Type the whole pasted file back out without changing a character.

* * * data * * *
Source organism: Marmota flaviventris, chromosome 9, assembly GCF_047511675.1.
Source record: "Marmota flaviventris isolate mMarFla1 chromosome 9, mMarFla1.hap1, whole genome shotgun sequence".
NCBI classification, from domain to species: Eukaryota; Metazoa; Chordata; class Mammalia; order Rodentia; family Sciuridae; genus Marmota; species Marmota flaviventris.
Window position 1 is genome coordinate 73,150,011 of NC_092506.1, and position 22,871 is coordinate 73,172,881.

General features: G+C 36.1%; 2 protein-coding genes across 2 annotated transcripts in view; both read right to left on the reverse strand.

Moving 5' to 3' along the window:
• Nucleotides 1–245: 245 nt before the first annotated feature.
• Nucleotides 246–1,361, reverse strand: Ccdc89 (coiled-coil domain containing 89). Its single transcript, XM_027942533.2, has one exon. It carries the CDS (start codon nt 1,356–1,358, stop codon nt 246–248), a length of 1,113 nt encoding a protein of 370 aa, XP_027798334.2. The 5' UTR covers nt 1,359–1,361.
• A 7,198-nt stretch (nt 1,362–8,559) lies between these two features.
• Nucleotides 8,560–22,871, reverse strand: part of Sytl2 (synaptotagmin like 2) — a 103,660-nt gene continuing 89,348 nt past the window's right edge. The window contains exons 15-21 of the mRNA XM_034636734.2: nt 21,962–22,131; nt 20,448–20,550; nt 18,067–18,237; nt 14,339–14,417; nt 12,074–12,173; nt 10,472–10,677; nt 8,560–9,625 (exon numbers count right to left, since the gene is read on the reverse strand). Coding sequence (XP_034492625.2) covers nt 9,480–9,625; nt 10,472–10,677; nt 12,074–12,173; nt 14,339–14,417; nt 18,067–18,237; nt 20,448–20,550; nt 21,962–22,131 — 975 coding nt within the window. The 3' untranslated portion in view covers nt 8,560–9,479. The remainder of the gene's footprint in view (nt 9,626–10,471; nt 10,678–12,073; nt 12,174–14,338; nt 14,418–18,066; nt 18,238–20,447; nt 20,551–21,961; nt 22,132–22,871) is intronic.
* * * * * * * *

Source organism: Marmota flaviventris, chromosome 9, assembly GCF_047511675.1.
Source record: "Marmota flaviventris isolate mMarFla1 chromosome 9, mMarFla1.hap1, whole genome shotgun sequence".
NCBI classification, from domain to species: Eukaryota; Metazoa; Chordata; class Mammalia; order Rodentia; family Sciuridae; genus Marmota; species Marmota flaviventris.
Window position 1 is genome coordinate 73,150,011 of NC_092506.1, and position 22,871 is coordinate 73,172,881.

General features: G+C 36.1%; 2 protein-coding genes across 2 annotated transcripts in view; both read right to left on the reverse strand.

Moving 5' to 3' along the window:
• Nucleotides 1–245: 245 nt before the first annotated feature.
• Nucleotides 246–1,361, reverse strand: Ccdc89 (coiled-coil domain containing 89). Its single transcript, XM_027942533.2, has one exon. It carries the CDS (start codon nt 1,356–1,358, stop codon nt 246–248), a length of 1,113 nt encoding a protein of 370 aa, XP_027798334.2. The 5' UTR covers nt 1,359–1,361.
• A 7,198-nt stretch (nt 1,362–8,559) lies between these two features.
• Nucleotides 8,560–22,871, reverse strand: part of Sytl2 (synaptotagmin like 2) — a 103,660-nt gene continuing 89,348 nt past the window's right edge. The window contains exons 15-21 of the mRNA XM_034636734.2: nt 21,962–22,131; nt 20,448–20,550; nt 18,067–18,237; nt 14,339–14,417; nt 12,074–12,173; nt 10,472–10,677; nt 8,560–9,625 (exon numbers count right to left, since the gene is read on the reverse strand). Coding sequence (XP_034492625.2) covers nt 9,480–9,625; nt 10,472–10,677; nt 12,074–12,173; nt 14,339–14,417; nt 18,067–18,237; nt 20,448–20,550; nt 21,962–22,131 — 975 coding nt within the window. The 3' untranslated portion in view covers nt 8,560–9,479. The remainder of the gene's footprint in view (nt 9,626–10,471; nt 10,678–12,073; nt 12,174–14,338; nt 14,418–18,066; nt 18,238–20,447; nt 20,551–21,961; nt 22,132–22,871) is intronic.